Positive Parenting | Sometimes it can be the small changes that make a big difference. Our positive parenting tips category is a comprehensive list of our top tips on a variety of topics. They give information, support and guidelines on how to handle numerous issues or even implement positive changes to your family. They include: How to Encourage Healthier Eating, How to Survive Sleepless Nights and How to Understand Children and Emotions and The Learning Power of Play.
Problem Solving | Good problem solving skills are a valuable resource when you are parenting. Often times it can be hard to figure out how to tackle a certain problem that arises in your home. Our problem solving category offers a list of articles to help you through a range of problems that can arise for parents. They include: How to Parent Siblings, How to Handle Difficult Behaviour( 1 & 2) and How to Improve Your Child’s Self Esteem.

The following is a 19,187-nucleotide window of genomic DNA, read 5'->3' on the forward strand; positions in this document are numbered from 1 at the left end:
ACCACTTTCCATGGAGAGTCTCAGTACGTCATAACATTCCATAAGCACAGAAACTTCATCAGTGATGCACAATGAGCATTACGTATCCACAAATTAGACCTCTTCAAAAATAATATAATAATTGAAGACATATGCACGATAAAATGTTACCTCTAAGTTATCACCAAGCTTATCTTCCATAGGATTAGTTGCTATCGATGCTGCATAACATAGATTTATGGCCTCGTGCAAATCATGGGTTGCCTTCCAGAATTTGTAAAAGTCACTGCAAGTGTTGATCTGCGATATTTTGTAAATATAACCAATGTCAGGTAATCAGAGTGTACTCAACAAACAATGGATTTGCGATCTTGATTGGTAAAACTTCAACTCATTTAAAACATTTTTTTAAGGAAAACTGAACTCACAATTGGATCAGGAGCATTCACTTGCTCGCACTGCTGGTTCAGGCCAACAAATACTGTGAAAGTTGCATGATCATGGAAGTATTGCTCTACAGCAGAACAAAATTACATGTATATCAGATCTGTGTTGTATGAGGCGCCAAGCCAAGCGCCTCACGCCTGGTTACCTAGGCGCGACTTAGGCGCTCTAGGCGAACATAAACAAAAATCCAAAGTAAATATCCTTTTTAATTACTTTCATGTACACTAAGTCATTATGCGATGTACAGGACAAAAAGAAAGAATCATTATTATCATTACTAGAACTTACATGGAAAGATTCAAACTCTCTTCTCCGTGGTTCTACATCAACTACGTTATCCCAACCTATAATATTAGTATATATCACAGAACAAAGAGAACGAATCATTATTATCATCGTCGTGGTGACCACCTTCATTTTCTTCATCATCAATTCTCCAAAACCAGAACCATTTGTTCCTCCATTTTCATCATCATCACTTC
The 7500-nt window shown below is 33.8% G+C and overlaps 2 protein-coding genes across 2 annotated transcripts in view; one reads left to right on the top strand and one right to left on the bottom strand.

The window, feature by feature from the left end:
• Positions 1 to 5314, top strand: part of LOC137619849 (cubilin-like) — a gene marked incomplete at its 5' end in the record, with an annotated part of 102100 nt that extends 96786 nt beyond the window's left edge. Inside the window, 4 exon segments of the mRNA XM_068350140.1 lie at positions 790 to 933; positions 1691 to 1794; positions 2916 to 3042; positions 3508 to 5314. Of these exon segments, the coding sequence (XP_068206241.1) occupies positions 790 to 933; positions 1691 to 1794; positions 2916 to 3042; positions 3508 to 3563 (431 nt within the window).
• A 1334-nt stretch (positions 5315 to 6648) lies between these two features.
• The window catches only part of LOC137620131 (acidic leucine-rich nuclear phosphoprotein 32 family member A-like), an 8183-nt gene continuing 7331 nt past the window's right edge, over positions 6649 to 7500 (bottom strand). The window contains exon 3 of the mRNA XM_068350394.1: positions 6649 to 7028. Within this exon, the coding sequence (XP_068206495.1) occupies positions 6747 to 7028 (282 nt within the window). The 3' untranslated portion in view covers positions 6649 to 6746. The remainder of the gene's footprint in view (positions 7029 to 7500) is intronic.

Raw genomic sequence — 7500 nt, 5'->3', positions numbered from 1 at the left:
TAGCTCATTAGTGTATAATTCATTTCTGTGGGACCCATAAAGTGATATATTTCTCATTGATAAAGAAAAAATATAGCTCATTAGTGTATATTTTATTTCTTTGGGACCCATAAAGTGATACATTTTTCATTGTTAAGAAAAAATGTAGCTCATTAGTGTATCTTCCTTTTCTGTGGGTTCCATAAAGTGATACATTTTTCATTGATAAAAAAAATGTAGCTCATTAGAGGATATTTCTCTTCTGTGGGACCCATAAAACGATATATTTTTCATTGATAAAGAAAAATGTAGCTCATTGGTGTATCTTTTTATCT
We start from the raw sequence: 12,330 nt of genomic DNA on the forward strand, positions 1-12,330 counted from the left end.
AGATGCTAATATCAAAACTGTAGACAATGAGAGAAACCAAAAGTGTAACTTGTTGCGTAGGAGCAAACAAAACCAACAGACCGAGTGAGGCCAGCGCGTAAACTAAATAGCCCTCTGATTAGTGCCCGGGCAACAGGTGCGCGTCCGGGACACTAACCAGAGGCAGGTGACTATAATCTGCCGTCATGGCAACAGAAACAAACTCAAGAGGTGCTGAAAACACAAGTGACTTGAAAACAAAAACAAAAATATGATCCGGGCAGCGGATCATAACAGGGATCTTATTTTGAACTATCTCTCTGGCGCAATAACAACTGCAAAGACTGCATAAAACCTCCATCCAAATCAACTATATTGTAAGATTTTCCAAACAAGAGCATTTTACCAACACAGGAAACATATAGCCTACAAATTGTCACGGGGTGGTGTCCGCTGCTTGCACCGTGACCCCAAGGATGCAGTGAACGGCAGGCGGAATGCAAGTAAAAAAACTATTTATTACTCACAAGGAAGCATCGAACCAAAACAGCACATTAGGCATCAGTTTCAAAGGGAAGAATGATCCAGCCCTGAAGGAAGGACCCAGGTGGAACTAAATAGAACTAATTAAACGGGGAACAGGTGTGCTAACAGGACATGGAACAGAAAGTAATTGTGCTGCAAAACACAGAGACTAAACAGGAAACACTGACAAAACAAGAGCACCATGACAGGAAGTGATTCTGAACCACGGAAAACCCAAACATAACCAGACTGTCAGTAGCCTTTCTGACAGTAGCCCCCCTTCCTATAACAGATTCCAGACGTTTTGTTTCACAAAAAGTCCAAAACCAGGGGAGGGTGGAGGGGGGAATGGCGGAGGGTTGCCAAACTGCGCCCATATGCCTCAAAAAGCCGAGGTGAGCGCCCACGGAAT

Talking With Your Children About Your Family | Children and Teenagers will ask many questions of you over the years. At times it can be hard to find the right words, particularly if what they are asking us upsetting for you. In this section you will find a number of articles written on how to talk to your children about these subjects. They include: How to Talk To Your Children About Your Family Situation, How to Explain An Absent Parent and How to Nurture Your Role As A Step Parent.
Families in Transition
Five ways to cope with the end of a relationship